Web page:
J Street, which aims to be a pro-peace alternative to American Israel advocacy groups, has said that it “stands unequivocally behind” the decision of a Washington DC theatre group to produce the play. But J Street says that it “takes no position” on the content of the play. It would appear then that it has taken a position, at least insofar as to affirm its belief that the play is not antisemitic. That is if we assume that J Street does not think that the production of an antisemitic play would have value in sparking debate. The whole statement is as follows:
The decision to feature Seven Jewish Children at Theater J should be judged not on the basis of the play’s content but, rather, on its value in sparking a difficult but necessary conversation within our community. To preclude even the possibility of such a discussion does a disservice not only to public discourse, but also to the very values of rigorous intellectual engagement and civil debate on which our community prides itself.
J Street takes no position on the content of Seven Jewish Children – it is, after all, a play, and not policy. We do, however, stand unequivocally behind Theater J in its decision to feature programming that examines different facets of this critical debate over how our community can best support Israel. Such an opportunity for individual and collective reflection is integral in informing our shared interest in bringing true peace and security to Israel.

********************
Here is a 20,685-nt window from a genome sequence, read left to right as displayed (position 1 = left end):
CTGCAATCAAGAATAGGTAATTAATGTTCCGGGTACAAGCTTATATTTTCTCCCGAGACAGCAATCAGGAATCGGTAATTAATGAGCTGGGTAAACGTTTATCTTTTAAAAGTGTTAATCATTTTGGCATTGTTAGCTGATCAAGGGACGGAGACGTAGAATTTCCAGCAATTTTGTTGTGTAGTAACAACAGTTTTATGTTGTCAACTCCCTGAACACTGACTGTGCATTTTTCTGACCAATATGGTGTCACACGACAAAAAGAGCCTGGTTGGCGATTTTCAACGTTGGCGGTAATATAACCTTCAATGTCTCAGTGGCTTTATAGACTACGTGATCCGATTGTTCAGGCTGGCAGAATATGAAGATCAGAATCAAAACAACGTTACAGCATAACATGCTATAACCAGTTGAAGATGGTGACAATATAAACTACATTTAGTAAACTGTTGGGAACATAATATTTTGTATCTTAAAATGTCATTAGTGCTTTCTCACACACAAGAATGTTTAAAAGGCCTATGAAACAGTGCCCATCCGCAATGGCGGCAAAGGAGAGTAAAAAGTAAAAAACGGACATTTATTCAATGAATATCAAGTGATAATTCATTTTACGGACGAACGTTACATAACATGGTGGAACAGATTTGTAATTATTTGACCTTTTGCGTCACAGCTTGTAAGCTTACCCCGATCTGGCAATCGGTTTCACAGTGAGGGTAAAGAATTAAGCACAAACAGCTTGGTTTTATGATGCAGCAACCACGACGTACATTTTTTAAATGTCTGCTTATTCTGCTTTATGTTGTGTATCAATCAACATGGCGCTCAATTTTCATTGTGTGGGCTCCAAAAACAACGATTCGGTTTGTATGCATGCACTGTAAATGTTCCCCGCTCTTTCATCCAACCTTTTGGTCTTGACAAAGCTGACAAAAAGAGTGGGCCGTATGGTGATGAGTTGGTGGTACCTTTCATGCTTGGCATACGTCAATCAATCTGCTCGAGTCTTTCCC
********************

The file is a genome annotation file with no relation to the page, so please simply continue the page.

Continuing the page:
J Street | www.jstreet.org
Howard Jacobson and many others have judged that the play is antisemitic because it accuses Jews of bringing up their children in a particularly neurotic, dishonest and damaging way. That would be an antisemitic accusation, wouldn’ t it?
Is J Street under an obligation to take that kind of criticism seriously? If the play is antisemitic J Street has a duty to say why and how, and to critique and to deconstruct the antisemitism, doesn’t it? It has a duty to defend American theatre against antisemitism, doesn’t it?
In reality J Street has taken a position that the play is not antisemitic but, on the contrary, that it is fair comment and it is part of a legitimate debate. J Street has a duty to make that case rather than simply assert it to be true.